- Julia Stewart Lowndes from the National Center for Ecological Analysis and Synthesis (NCEAS) will present a strong case for Open Science sharing the story of building the Ocean Health Index.
The workshop on Biodiversity Data Management on day 2 represents an excellent opportunity to get guidance and learn simple tricks to improve your day-to-day data management. In the afternoon, we give an introduction into biodiversity data standardisation and publication and offer the opportunity to choose between hands-on data transformation exercise and working with microbial ecology data. This workshop is highly recommended for students and researchers looking to improve their data management skills.
Get inspired and learn what you can do for “Safeguarding Biodiversity Data for the Future” during our conference on February 27th and workshop on February 28th! Have a look at the full program in attachment, register at: https://goo.gl/forms/NX8Ao1B5ACoV7Hef1 and motivate your colleagues to join as well.
You can download the agenda here.
Looking forward to welcome you there!
With best regards,
Aaike De Wever
Operational Directorate Natural Environment
Royal Belgian Institute of Natural Sciences
Vautierstraat 29, 1000 Brussels, Belgium
tel.: +32(0)2 627 43 90
The Institute for Biodiversity and Ecosystem Dynamics is looking for 3 excellent PhD candidates in sponge biology / coral reef ecology to join our team.
EU ERC Starting Grant: SPONGE ENGINE — Fast and efficient sponge engines drive and modulate the food web of reef ecosystems
Coral reefs are iconic examples of biological hotspots, highly appreciated because of their ecosystem services. Yet, they are threatened by human impact and climate change, highlighting the need to develop tools and strategies to curtail changes in these ecosystems. Remarkably, ever since Darwin’s descriptions of coral reefs, it has been a mystery how one of Earth’s most productive and diverse ecosystems thrives in oligotrophic seas, as an oasis in a marine desert. Our team recently discovered the ‘sponge loop’ pathway (De Goeij et al. Science 2013) that efficiently retains and transfers energy and nutrients on the reef. We recognized sponges as potential (and so far neglected) key ecosystem drivers, and accumulated evidence on sponge loops in other ecosystems, such as deep-sea coral reefs. As a result, current reef food web models, lacking sponge-driven resource cycling, are incomplete and need to be redeveloped. However, mechanisms that determine the capacity of sponge ‘engines’, how they are fuelled, and drive communities are unknown.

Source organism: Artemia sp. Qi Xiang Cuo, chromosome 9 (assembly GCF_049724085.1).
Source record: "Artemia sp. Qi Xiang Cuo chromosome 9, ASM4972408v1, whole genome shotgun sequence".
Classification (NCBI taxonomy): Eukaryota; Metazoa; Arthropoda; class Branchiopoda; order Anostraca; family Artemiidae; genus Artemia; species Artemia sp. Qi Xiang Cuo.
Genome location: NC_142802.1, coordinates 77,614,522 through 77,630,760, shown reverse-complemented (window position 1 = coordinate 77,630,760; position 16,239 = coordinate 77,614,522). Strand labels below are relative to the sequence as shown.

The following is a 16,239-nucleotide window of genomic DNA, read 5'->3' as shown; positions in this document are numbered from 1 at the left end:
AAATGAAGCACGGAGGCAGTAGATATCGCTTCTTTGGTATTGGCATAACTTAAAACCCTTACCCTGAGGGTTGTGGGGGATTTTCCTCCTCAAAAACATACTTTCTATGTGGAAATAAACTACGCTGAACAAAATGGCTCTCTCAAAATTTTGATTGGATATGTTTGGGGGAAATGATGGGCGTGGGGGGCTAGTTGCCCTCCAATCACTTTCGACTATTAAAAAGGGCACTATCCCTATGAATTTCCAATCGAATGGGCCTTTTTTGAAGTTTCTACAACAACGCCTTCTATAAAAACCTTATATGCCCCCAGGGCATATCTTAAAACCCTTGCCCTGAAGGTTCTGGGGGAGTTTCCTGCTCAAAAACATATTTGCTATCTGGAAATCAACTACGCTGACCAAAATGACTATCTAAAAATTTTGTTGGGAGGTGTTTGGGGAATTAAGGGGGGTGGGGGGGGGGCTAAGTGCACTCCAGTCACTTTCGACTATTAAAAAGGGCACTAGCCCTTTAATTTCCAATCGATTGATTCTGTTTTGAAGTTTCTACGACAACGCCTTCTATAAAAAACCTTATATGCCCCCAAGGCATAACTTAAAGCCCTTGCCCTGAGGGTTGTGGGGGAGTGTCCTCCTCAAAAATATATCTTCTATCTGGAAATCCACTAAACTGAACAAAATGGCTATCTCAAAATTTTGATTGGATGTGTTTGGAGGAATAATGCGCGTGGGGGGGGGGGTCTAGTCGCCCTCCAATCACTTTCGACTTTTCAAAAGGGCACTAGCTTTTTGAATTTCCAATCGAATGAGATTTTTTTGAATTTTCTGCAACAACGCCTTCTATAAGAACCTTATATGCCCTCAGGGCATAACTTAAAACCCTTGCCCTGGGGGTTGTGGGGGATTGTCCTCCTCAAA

The aim of this ERC project is to systematically establish the novel reef food web framework, integrating sponges as key ecosystem drivers. To this end, sponges will be evaluated on functional traits (morphology, associated microbes, pumping rate) in the processing of dissolved food, the main fuel of the engine. At the community level, we will assess to what extent these different traits are a driving force in structuring reef ecosystems, from fuel input (primary producers) to engine output (driving and modulating the consumer food web). This framework derived from a Caribbean reef ecosystem will then be implemented in a sponge-driven food web model, a much-needed foundation to test and predict future scenarios of changes in reef communities. Ultimately, we will test and generalize the novel food web framework at a tropical Indo-Pacific, a temperate Mediterranean, and a cold-water North-Atlantic reef.
See details for those positions in the Euraxess page.